Last Updated on May 6, 2015, by eNotes Editorial. Word Count: 932
Cather's fourth novel, and her third to be set in the West, My Ántonia drew attention as the work of an already established writer. In The Borzoi 1920 , H. L. Mencken enthusiastically called Cather extraordinary. "I know of no novel that makes the remote fold of the western farmlands...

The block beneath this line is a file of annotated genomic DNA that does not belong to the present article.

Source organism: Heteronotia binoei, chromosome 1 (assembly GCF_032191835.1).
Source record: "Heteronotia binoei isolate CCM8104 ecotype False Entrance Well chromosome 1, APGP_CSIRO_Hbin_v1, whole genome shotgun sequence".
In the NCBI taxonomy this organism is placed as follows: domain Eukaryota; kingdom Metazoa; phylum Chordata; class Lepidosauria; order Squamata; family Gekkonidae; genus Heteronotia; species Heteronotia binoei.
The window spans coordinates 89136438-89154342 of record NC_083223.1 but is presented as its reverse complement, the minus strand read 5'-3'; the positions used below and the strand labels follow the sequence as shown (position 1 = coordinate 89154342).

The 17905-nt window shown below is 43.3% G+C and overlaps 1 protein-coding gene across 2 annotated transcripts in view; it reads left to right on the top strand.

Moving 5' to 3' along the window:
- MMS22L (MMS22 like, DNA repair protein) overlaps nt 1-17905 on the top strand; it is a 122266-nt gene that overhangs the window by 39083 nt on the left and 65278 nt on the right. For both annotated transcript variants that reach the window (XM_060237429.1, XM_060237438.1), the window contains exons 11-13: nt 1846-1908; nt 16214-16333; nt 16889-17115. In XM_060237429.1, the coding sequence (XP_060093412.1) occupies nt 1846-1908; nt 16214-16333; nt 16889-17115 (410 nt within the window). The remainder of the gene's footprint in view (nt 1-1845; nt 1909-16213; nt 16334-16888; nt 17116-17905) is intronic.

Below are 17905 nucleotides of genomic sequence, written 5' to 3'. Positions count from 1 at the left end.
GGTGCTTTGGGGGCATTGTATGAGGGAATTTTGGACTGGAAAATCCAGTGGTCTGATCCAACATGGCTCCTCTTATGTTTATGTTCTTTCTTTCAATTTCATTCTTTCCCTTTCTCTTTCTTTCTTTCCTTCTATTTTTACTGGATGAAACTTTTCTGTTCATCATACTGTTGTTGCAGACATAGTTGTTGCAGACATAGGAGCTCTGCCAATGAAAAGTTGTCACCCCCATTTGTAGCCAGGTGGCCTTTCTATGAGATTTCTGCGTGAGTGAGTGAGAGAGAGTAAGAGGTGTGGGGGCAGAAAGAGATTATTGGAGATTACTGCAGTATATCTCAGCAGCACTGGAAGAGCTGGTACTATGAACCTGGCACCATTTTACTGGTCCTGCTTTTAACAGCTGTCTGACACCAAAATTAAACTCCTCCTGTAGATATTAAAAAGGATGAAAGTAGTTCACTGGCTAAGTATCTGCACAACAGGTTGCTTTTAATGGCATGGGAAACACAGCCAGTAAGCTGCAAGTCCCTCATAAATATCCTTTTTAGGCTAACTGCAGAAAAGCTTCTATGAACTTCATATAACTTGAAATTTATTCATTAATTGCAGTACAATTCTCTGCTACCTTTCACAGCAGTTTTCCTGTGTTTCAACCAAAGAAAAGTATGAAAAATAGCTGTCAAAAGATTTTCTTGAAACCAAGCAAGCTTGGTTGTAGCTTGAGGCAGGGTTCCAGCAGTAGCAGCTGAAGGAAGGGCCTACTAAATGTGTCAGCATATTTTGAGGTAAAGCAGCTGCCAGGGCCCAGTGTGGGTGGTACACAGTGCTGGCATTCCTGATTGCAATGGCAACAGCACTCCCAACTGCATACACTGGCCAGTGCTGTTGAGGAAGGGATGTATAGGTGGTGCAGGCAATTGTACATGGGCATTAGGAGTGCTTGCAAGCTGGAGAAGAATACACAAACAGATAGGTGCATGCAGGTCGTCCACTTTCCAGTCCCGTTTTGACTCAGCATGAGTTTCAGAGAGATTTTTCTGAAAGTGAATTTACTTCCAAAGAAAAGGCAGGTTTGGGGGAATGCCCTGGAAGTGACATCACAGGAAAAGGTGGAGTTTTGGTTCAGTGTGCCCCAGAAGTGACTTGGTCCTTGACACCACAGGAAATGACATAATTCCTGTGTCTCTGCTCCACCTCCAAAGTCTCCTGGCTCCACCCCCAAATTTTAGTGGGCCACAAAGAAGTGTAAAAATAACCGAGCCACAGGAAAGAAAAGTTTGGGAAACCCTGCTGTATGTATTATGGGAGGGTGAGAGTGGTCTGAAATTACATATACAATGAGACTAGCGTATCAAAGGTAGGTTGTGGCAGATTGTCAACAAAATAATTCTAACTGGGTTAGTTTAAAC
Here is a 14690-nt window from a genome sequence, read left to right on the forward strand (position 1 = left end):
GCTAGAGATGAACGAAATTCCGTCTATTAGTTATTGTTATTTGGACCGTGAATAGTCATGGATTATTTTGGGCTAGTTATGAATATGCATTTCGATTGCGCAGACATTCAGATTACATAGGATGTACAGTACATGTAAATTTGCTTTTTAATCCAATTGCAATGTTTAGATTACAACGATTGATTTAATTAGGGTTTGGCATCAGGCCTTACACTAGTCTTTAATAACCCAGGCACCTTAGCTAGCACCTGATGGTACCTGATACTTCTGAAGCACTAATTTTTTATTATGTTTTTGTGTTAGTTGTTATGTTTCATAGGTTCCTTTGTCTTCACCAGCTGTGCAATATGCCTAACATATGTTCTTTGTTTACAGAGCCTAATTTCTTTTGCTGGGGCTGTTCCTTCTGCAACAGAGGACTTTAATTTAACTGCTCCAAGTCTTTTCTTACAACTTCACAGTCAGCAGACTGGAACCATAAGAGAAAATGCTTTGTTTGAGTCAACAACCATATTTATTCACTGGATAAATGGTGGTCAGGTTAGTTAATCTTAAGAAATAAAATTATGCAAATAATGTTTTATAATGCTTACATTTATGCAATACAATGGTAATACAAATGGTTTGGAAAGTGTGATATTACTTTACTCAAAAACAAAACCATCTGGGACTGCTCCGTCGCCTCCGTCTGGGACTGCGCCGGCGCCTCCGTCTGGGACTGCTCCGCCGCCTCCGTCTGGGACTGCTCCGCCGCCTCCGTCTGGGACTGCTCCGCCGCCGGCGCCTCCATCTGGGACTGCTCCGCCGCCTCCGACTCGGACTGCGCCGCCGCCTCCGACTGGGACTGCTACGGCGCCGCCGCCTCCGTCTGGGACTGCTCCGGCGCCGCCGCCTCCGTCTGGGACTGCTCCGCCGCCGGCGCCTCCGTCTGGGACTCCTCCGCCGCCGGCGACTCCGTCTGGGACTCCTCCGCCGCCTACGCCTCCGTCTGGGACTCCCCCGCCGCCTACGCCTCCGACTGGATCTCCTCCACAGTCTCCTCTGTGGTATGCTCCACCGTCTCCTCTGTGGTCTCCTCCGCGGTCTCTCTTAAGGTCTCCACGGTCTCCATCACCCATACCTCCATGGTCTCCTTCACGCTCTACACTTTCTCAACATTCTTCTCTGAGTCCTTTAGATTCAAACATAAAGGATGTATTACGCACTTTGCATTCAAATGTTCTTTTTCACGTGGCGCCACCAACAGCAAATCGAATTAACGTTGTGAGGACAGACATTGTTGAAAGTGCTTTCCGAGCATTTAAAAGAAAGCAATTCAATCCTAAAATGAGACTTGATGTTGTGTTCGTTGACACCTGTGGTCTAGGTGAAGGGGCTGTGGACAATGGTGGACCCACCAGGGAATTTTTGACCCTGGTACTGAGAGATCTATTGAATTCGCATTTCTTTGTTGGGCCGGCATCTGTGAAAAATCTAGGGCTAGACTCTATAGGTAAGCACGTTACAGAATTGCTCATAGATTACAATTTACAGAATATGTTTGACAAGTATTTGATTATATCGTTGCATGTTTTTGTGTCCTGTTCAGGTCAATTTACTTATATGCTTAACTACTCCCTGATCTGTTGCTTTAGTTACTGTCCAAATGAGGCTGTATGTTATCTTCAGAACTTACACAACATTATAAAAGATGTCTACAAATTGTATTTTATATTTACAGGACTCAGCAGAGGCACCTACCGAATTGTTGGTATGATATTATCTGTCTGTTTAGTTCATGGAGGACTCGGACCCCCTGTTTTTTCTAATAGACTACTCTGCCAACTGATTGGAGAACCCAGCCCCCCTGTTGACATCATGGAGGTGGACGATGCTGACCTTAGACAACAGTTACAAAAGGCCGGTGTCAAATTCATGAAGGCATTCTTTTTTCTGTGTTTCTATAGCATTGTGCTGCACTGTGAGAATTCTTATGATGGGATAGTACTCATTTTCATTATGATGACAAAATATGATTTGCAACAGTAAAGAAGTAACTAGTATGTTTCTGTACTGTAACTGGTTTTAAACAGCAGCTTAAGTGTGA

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Cather's fourth novel, and her third to be set in the West, My Ántonia drew attention as the work of an already established writer. In The Borzoi 1920, H. L. Mencken enthusiastically called Cather extraordinary. "I know of no novel that makes the remote fold of the western farmlands more real than My Ántonia and I know of none that makes them seem better worth knowing." The nucleus of subsequent discussions over who is the protagonist can be detected in early reviews. The Nation critic declared the novel the "portrait of a woman," as did other observers; however, some reviewers thought Ántonia no more important than the physical background of the story. Perhaps the best all-around contemporary estimate of My Ántonia is Randolph Bourne's, who recognized in it the realist's command of material, knowledge of the countryside, and understanding of its people. He praised the "gold charm" of its style. In his Dial review, he defined Jim's vision as "romantic" and Ántonia as the "imaginative center" of his memoir. Within this book, he claimed, Cather "has taken herself out of the rank of provincial writers" and given readers a modern, universal interpretation of the spirit of youth. The feeling that Cather had arrived with My Ántonia was shared by Carl Van Doren, who, three years after the novel came out, distinguished her work from that of local colorist Sarah Orne Jewett, whose The Country of the Pointed Firs had been a major influence on Cather. However, troubled by the novel's structural irregularities, or what he felt to be the "largely superfluous" introduction, he admonished her in a Nation article "to find the precise form for the representation of a memorable character." He added that it is not enough merely to free oneself "from the bondage of 'plot.'" One critic compared Cather to English novelist Thomas Hardy in making setting epic in scope and integral to story.